m long. Calculate the rate of evaporation at steady state. The
diffusivity of water vapour at 1 atm and 293 K is 0.250 x 10-4 m2/s.
Assume that the vapour pressure of water at 293 K is 0.0231 atm.
Answer: 1.595 x 10-7 kmol/m2.s

17

## Solution: The set-up of Example is shown in the

figure. Assuming steady state,
DAB P
NA =
(pA1 - pA2 )
RT(z2 z1) pB,LM

Air (B)

where

pB,LM =

z2 z1

(pA1 pA2 )

## Data provided are the following:

10-4

m2/s;

DAB = 0.250 x
P = 1 atm; T = 293 K;
Water (A)
z2 z1 = 0.1524 m;
pA1 = 0.0231 atm (saturated vapour pressure);
pA2 = 0 atm (water vapour is carried away by air at point 2)
R = 8314.34 m3.Pa/kg mol.K

18

## Substituting the data provided in the equations

given, we get the following:
pB,LM =

NA =

(0.0231 0 )

ln[(1 - 0 )/ (1 0.0231 )]

= 0.988 atm

19

20

## Diffusion through a varying cross-sectional Area

At steady state we have considered NAT or JA or NA as constants.
In these cases the cross-sectional area A (m2) through which the diffusion has
been constant with varying distance z.
In some situations (like a sphere) the area A may vary.
This situation appears often in cases as the evaporation of a drop of liquid,
the evaporation of a ball of naphthalene, and the diffusion of nutrients to a
spherical-like microorganism in a liquid.

21

In the below Fig we see a sphere of fixed radius r1 (m) in an infinite gas
medium. Component (A) at partial pressure pA1 at the surface is diffusing
into the surrounding stagnant medium (B), where pA2 = 0 at some large
distance away. Steady-state diffusion will be assumed.

## It is then convenient to define NAT as

N AT N AT

A
4r 2

N AT

NAT = kg.mol/s

.22

Since this is a case of A diffusing through stagnant B, NAT will be equated to Eq. (22),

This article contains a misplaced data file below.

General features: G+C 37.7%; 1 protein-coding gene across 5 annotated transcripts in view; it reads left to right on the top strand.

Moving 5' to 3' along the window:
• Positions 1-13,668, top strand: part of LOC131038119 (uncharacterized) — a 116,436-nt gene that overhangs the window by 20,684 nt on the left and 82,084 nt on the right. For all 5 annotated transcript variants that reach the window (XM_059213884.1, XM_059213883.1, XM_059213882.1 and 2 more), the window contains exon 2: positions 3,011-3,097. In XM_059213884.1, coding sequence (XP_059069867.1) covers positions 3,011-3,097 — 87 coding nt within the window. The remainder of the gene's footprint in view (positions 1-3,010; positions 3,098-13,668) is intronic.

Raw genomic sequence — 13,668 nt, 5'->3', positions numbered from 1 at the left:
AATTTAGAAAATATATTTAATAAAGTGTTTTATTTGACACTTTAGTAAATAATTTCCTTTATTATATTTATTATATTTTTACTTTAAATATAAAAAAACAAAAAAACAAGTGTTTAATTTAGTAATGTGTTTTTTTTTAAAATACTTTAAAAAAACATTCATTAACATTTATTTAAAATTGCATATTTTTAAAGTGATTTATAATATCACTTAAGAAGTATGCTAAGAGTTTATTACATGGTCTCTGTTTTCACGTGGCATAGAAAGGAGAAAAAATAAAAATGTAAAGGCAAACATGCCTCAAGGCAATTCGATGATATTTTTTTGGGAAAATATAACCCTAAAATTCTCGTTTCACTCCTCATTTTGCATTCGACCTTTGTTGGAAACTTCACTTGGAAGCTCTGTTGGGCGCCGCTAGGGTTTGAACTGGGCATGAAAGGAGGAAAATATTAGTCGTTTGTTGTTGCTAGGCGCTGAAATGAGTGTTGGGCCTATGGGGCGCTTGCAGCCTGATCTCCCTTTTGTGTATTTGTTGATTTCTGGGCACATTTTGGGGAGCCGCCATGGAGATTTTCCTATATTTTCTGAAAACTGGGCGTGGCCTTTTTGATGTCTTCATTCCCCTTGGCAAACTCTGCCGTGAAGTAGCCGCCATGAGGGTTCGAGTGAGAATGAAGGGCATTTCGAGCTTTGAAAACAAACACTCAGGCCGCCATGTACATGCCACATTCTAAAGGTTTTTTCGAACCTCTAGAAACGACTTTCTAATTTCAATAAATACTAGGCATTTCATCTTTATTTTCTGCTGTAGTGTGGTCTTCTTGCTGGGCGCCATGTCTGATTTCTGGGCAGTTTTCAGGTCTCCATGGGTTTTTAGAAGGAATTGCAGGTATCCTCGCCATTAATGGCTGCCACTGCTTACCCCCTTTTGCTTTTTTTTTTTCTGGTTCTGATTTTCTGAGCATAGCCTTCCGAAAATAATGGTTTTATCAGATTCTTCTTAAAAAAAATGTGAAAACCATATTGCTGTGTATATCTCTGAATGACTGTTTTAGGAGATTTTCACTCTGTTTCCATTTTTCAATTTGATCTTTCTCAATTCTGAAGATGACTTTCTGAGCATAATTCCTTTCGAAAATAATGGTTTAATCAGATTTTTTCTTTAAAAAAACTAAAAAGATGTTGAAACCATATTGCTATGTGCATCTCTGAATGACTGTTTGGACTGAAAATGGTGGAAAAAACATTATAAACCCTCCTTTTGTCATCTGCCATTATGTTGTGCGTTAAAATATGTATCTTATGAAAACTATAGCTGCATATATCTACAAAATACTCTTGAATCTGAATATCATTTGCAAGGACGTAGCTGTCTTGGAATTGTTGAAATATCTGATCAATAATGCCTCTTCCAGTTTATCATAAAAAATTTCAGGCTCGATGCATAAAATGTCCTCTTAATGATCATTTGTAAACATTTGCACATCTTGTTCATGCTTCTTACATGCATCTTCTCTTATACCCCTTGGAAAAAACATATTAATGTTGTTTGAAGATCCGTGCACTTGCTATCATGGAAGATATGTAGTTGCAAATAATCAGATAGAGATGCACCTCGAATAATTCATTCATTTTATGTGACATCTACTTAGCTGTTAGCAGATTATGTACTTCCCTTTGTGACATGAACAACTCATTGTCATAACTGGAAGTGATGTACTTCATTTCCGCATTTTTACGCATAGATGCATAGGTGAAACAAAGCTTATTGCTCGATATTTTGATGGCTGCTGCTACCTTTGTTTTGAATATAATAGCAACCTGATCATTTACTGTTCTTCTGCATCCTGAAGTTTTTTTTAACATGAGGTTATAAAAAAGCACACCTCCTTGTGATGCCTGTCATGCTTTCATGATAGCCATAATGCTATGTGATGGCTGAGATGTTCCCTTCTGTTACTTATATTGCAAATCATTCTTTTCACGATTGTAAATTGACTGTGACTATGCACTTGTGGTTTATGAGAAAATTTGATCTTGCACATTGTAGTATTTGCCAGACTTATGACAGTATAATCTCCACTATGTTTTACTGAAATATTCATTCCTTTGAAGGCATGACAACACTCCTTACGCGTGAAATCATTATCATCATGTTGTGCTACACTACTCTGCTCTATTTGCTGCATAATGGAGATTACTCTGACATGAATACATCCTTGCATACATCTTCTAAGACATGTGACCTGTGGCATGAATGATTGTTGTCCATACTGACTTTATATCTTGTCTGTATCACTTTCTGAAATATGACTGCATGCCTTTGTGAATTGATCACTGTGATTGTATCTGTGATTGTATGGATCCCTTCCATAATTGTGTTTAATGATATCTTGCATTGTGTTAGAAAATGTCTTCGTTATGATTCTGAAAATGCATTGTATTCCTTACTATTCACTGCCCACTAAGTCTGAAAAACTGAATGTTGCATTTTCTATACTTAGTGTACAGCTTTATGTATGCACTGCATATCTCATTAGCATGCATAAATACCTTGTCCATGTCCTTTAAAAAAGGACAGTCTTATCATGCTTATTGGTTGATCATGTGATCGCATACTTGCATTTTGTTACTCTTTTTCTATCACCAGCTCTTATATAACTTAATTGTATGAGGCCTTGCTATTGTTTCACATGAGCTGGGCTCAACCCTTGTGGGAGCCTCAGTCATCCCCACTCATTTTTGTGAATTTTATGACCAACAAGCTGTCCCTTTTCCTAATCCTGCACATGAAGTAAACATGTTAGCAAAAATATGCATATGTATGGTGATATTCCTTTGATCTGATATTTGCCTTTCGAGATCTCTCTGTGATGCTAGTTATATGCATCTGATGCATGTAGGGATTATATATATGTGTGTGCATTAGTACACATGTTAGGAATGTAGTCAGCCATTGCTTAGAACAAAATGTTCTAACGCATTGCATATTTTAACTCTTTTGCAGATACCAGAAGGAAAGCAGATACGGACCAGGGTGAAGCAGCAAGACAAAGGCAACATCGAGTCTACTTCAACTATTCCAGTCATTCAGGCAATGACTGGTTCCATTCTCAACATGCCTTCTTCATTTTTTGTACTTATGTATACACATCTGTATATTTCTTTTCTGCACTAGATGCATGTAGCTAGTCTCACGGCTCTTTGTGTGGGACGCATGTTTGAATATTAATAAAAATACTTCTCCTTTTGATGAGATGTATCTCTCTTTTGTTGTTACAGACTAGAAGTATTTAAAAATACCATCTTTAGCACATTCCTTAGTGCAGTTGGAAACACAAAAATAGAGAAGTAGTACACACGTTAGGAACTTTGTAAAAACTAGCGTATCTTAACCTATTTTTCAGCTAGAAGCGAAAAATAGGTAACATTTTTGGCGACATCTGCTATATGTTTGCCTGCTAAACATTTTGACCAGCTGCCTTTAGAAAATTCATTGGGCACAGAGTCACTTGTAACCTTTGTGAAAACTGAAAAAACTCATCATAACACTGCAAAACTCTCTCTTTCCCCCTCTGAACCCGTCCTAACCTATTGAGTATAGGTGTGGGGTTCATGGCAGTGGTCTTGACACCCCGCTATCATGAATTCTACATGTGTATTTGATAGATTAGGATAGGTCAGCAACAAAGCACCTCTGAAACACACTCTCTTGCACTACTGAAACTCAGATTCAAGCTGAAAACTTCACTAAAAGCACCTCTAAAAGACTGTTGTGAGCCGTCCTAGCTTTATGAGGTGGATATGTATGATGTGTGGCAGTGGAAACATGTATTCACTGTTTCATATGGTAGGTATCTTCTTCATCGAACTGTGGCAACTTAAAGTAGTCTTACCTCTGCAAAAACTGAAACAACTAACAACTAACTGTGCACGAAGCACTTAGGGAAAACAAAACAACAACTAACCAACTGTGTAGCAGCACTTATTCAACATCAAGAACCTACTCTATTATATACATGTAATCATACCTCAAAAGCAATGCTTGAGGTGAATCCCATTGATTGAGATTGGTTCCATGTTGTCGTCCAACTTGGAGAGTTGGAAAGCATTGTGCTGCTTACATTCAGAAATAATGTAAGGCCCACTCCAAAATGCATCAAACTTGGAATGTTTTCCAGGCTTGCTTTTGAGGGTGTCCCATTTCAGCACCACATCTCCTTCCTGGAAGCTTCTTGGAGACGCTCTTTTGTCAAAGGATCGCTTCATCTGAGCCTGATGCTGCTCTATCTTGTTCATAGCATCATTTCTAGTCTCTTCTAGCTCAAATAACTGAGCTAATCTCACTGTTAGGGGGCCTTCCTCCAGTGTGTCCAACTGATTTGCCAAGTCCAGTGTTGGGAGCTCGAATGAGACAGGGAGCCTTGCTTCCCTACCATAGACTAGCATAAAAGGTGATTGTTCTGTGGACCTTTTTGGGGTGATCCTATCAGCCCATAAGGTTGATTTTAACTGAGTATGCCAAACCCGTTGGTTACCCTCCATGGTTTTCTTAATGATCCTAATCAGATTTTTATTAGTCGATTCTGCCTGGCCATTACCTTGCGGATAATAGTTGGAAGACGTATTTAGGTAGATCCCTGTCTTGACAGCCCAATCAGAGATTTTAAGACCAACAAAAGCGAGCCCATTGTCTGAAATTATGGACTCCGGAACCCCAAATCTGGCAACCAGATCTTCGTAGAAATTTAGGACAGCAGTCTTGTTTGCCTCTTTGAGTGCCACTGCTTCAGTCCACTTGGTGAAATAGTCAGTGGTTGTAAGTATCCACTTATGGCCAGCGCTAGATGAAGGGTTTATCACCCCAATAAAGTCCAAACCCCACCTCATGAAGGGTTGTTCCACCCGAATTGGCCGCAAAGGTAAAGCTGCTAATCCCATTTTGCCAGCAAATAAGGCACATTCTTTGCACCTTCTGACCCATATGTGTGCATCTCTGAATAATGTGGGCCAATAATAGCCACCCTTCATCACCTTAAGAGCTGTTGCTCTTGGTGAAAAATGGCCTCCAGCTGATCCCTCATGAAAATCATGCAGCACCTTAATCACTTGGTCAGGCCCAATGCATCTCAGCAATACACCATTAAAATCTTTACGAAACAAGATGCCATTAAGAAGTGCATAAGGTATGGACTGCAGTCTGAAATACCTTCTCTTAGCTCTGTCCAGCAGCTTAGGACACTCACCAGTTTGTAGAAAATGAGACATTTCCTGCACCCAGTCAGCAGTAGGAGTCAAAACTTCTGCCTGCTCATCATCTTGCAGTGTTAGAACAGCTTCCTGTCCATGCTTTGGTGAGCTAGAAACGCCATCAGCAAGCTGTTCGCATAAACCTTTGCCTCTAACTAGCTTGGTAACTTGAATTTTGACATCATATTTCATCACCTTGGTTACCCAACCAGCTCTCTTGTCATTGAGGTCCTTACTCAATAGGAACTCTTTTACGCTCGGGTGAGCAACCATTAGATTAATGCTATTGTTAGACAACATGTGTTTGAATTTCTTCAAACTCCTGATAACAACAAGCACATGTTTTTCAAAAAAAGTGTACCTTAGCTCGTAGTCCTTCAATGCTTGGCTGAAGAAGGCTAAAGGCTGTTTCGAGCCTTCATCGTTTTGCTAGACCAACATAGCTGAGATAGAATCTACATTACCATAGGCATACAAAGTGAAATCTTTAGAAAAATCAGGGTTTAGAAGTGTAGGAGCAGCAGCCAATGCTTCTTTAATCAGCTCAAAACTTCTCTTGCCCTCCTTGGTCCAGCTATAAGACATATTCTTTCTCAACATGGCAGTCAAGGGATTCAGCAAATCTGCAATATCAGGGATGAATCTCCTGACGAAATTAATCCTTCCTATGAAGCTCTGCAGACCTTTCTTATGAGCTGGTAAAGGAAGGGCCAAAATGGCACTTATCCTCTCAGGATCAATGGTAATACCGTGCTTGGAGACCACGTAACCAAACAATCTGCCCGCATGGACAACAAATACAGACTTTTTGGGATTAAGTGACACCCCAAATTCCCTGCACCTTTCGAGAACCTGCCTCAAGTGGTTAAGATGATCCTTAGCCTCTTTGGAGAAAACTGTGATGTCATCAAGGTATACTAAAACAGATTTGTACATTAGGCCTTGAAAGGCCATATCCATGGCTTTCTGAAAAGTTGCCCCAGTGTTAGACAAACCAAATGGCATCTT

giving:

N AT

N AT
DAB
dPA

2
4r
RT 1 PA P dr

.23

Note that dr was substituted for dz. Rearranging and integrating between r1
and r2 (at a point a large distance away),

N AT
4

r2

r1

N AT
4

dr
DAB

2
r
RT

PA1

dPA
P 1 PA P
A2

1 1 DAB P P PA2

ln
RT
P PA1
r1 r2

.24

.25

23

N AT
4

1 1 DAB P P PA2

ln
RT
P PA1
r1 r2

## P PA2 PA1 PA2

ln
PBM
P PA1
N AT
DAB P PA1 PA2
N AT 1
2
4r1
RTr1
PBM

.26

. 27

This equation can be simplified further. If PA1 is small compared to P (a dilute gas
phase), PBM P.
Also, setting 2r1 = D1 diameter and CA1 = PA1/RT, we obtain

## DAB P PA1 PA2

N AT 1
D1 PBM
RT
2

24

2 DAB
N AT 1
PA1 PA2
RTD1

2 DAB
N AT 1
C A1 C A2
r1

. 28

. 29

This equation can also be used for liquids, where DAB is the diffusivity of A in the
liquid.

10/3/2016

## Example on Diffusion through a varying cross

sectional area
Q: A sphere of naphthalene having a radius of 2.0mm
is suspended in a large volume of still air at 318 K and
1.01325 x 105 Pa (1 atm). The surface temperature of
the naphthalene can be assumed to be 318 K and its
vapor pressure at 318 K is 0.555 mm Hg. The DAB of
naphthalene is air at 318 K is 6.92 x 10-6 m2/s.
Calculate the rate of evaporation of naphthalene from
the surface.

Solution:
DAB = 6.92 x 10-6 m2/s
P = 1 atm = 1.01325 x 105 Pa
PA1 = 0.555 mm Hg = 74.0 Pa
PA2 = 0
R = 8314.34 m3.Pa/kg mol.K
PB1 = P PA1=1.01251 x 105 Pa
PB2 = P PA2=1.01325 x 105 Pa
Since the PB1 and PB2 are close to each other,

PBM

PB 2 PB1

1.0129 105 Pa
2

DAB P PA1 PA 2
N AT 1
9.68 10 8 kgmolA / s.m 2
RTr1
PBM

27

gases

## Diffusion coefficients for Gases

The diffusion coefficients for gases can
be obtained by :
a) Experimental diffusivity data
b) Estimation using different correlation

## (b) Estimation of Gas-Phase Diffusion

Coefficients
Observations from the kinetic theory of gases:
Observation

Explanation

DAB a T3/2

DAB a (1/P)

## As P, molecules become more crowded &

increased collisions slow the movement down

DAB a (1/MA)1/2
DAB a (1/MB)1/2

## 1. Lennard-Jones Correlation (a binary

gas pair of A & B)
DAB

1.8583 10 7 T

2
PW D , ABs AB

3
2

1
1

MA MB

Units:
DAB = Diffusion coefficient (m2/s)
T = Temperature (K)
P = Absolute Pressure (atm)
MA, MB = Molecular weights of A and B, respectively
sAB = Collision diameter () = (sA + sB)/2
WD,AB = Diffusive collision integral (dimensionless)
sAB and WD = Lennard-Jones (L-J) parameters

2. Fuller-Schettler-Giddings
Correlation
When L-J parameters are not available then use

this method:
1/ 2

1.00 x 10
D AB

P v A

1.75

1/ 3

1
1

MA MB

vB

1/ 3 2

## = Sum of the structural volume increments.

Diffusivity of Gases

Example
Calculate the diffusivity of Butanol (A)
gas in air (B) at 1 atm abs using the
Fuller et al. method.
a) 0oC
b) 26oC
Ans 7.73x10-6 and 9.05x10-6 m2/s

Ans:
MA (butanol) = 74.1 (C4H10O)
MB (air) = 29
= 4 16.5 + 10 1.98 + 1 5.48 = 91.28

= 20.1
1/ 2

1.00 x 10
DAB

P v A

1.75

1/ 3

1
1

MA MB

vB

1/ 3 2

Diffusivities of Gases